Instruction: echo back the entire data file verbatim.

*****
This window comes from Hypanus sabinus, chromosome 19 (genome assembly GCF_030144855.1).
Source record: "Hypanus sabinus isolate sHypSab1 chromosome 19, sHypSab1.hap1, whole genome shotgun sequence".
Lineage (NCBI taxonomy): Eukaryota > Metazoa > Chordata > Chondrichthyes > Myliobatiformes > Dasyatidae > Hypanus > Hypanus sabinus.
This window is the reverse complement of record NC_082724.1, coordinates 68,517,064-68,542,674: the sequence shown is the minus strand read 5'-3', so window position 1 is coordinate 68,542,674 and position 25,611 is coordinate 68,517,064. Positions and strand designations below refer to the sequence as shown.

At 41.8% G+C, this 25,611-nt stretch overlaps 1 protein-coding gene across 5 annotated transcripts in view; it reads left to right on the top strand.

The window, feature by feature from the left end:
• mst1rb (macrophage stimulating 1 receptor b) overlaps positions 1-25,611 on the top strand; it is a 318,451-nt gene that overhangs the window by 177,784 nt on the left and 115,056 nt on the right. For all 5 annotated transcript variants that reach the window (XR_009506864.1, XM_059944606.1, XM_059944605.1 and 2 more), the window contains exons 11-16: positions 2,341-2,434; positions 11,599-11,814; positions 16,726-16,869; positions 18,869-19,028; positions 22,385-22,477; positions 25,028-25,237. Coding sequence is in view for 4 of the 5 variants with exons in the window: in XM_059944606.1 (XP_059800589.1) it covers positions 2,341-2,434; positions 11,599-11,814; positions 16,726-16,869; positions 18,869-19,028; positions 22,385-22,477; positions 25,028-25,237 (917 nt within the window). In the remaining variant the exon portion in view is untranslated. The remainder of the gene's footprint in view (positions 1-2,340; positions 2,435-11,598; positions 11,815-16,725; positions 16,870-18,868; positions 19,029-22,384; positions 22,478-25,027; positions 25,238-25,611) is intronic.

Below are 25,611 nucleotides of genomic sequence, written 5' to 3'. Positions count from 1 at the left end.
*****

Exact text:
This window comes from Hypanus sabinus, chromosome 19 (genome assembly GCF_030144855.1).
Source record: "Hypanus sabinus isolate sHypSab1 chromosome 19, sHypSab1.hap1, whole genome shotgun sequence".
Lineage (NCBI taxonomy): Eukaryota > Metazoa > Chordata > Chondrichthyes > Myliobatiformes > Dasyatidae > Hypanus > Hypanus sabinus.
This window is the reverse complement of record NC_082724.1, coordinates 68,517,064-68,542,674: the sequence shown is the minus strand read 5'-3', so window position 1 is coordinate 68,542,674 and position 25,611 is coordinate 68,517,064. Positions and strand designations below refer to the sequence as shown.

At 41.8% G+C, this 25,611-nt stretch overlaps 1 protein-coding gene across 5 annotated transcripts in view; it reads left to right on the top strand.

The window, feature by feature from the left end:
• mst1rb (macrophage stimulating 1 receptor b) overlaps positions 1-25,611 on the top strand; it is a 318,451-nt gene that overhangs the window by 177,784 nt on the left and 115,056 nt on the right. For all 5 annotated transcript variants that reach the window (XR_009506864.1, XM_059944606.1, XM_059944605.1 and 2 more), the window contains exons 11-16: positions 2,341-2,434; positions 11,599-11,814; positions 16,726-16,869; positions 18,869-19,028; positions 22,385-22,477; positions 25,028-25,237. Coding sequence is in view for 4 of the 5 variants with exons in the window: in XM_059944606.1 (XP_059800589.1) it covers positions 2,341-2,434; positions 11,599-11,814; positions 16,726-16,869; positions 18,869-19,028; positions 22,385-22,477; positions 25,028-25,237 (917 nt within the window). In the remaining variant the exon portion in view is untranslated. The remainder of the gene's footprint in view (positions 1-2,340; positions 2,435-11,598; positions 11,815-16,725; positions 16,870-18,868; positions 19,029-22,384; positions 22,478-25,027; positions 25,238-25,611) is intronic.

Below are 25,611 nucleotides of genomic sequence, written 5' to 3'. Positions count from 1 at the left end.